Lightroom workflow for multi-camera projects

How I manage and edit photos taken with two or more cameras in order to deliver sequentially numbered files whose order matches the real sequence of the shoot

I use prime lenses so I often carry two camera bodies, one with a 50mm or wide angle and the other with a longer lens. For weddings and conferences, there might be a second photographer also working with two cameras. And each camera may use several memory cards. But of course the client doesn’t care about focal lengths or camera brands. She wants a single folder of images showing the real sequence of events. The bridesmaid caught the bouquet after the bride tossed it. Uncle George was sober before he got snarling drunk.

Lightroom is a rich, sophisticated piece of software, so there are obviously several ways this could be achieved. But my preferred working methods impose some additional constraints:

  • I don’t want to rename files as I export them. For me, it’s important that the photos on my client’s hard drive have the same filenames as the ones in my Lightroom catalogue. If he comes back with a query about an image, I want to be able to identify it immediately and unambiguously from the filename.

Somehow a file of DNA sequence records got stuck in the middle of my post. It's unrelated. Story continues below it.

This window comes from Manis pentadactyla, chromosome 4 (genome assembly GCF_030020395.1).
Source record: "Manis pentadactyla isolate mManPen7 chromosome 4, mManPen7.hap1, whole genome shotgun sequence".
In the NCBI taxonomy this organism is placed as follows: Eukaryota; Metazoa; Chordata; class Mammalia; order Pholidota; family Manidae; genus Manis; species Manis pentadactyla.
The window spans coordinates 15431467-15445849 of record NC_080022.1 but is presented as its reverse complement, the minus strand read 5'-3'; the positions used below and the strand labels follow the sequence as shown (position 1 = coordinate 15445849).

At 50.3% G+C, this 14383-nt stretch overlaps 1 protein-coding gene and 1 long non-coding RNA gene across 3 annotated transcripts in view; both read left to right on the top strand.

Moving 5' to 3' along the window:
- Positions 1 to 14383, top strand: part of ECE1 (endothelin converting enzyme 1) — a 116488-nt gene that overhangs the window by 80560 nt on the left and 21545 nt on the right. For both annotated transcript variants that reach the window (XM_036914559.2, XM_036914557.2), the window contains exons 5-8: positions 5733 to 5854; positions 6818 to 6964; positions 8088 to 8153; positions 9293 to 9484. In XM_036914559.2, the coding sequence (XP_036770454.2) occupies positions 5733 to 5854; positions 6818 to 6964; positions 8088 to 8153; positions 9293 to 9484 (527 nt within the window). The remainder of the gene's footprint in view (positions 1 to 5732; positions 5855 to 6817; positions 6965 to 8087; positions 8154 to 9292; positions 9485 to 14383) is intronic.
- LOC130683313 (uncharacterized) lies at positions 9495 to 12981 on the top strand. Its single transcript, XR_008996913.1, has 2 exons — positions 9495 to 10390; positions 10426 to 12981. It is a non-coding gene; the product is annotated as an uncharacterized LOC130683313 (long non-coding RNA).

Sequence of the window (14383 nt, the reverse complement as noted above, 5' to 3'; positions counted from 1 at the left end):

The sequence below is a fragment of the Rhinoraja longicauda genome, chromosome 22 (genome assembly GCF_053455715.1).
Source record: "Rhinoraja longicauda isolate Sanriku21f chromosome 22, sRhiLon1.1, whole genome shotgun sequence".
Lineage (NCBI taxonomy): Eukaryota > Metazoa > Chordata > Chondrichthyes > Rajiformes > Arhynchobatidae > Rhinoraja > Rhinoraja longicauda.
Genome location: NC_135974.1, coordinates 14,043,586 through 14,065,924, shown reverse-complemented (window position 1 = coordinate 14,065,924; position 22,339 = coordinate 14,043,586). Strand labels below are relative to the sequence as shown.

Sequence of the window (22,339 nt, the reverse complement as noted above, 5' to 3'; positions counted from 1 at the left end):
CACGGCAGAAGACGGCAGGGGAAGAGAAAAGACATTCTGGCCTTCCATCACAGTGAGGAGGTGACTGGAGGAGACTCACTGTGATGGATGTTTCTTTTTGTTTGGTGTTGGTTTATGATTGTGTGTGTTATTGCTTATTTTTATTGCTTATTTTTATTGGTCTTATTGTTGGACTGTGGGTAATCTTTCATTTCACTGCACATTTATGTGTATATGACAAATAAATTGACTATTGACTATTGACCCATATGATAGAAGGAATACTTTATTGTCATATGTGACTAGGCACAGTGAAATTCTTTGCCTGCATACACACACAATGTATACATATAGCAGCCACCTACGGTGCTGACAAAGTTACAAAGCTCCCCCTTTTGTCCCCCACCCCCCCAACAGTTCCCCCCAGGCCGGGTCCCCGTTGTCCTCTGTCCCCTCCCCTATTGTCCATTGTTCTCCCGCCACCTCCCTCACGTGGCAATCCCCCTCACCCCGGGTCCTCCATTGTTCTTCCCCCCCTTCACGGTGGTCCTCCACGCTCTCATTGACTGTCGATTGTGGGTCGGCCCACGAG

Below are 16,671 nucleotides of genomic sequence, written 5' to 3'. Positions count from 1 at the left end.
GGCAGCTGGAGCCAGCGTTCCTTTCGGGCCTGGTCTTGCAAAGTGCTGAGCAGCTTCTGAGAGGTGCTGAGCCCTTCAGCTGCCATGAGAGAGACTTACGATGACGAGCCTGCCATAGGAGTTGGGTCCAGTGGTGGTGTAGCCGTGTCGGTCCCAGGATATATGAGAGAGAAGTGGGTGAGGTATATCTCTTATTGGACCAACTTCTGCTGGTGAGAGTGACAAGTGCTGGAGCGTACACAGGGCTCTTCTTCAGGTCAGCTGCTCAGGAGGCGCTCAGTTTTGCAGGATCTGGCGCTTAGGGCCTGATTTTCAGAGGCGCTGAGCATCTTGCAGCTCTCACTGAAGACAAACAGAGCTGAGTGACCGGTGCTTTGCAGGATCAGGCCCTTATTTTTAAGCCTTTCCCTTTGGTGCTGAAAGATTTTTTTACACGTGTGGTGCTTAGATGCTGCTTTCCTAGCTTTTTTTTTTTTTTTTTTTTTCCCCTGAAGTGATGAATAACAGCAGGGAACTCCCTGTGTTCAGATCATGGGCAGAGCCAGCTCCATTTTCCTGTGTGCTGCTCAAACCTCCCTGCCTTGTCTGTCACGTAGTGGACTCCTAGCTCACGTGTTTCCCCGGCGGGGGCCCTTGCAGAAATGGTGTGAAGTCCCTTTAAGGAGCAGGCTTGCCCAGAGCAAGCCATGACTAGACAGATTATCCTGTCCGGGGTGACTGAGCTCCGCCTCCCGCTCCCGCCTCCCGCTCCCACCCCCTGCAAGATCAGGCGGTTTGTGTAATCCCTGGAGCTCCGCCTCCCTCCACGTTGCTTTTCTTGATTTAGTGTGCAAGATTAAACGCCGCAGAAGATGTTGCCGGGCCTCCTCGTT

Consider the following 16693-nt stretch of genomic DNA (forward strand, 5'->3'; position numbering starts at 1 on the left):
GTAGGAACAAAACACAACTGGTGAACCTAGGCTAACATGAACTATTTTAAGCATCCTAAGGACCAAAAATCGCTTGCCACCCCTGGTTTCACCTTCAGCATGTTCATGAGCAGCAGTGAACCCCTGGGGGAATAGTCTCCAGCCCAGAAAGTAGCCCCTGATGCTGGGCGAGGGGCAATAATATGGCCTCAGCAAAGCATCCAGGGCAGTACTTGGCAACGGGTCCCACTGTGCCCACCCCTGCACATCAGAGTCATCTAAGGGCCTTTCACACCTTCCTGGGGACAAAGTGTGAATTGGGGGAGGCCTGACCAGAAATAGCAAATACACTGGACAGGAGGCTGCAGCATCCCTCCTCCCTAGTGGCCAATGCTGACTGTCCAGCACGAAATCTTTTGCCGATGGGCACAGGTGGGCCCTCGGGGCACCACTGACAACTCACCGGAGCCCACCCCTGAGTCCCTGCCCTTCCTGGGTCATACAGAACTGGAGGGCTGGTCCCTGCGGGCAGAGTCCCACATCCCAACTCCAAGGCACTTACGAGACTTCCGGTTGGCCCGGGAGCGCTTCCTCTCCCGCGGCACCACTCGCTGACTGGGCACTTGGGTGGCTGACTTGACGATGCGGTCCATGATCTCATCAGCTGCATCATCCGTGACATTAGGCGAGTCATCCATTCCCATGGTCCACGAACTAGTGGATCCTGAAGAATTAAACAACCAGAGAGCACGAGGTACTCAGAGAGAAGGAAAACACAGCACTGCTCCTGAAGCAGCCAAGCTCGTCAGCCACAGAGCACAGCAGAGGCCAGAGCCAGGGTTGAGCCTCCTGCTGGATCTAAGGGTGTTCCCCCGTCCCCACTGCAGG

• I want to keep the images from each shoot in a single folder. My catalogue is large and complex enough without adding another layer of sub-folders.

1. Synchronise your watches!


Modern cameras keep pretty good time, but rarely perfect. After a month or two, most drift away from the real time by seconds, minutes or even hours. Just before the shoot, start by synchronising one of your cameras with your smartphone. Then synchronise each of the others with the first. Bring up the ‘Time zone and date’ display on the first phone so that you can see the seconds ticking. On the camera to be synchronised, go into ‘Time zone and date’ and then into ‘Date and time’. With seconds set at ‘00’, adjust minutes to the next minute, and then click ‘OK’ as the first camera arrives at that minute. Don’t forget to check that the time zone and the hour, day, month and year are correct, too!

2. Rename files as you import

I warn you in advance that we are going to rename our files again in Step 4, so you might wonder why we also need to rename them at the import stage. As a matter of principle, I always give every image a unique filename as it enters my Lightroom catalogue. Here we are dealing with multiple cameras, so there is always a risk that two cameras might assign the same filename to two different images and that one of them would be overwritten. If it ever happened, Sod’s Law decrees that the lost image would be the very best one of the entire shoot.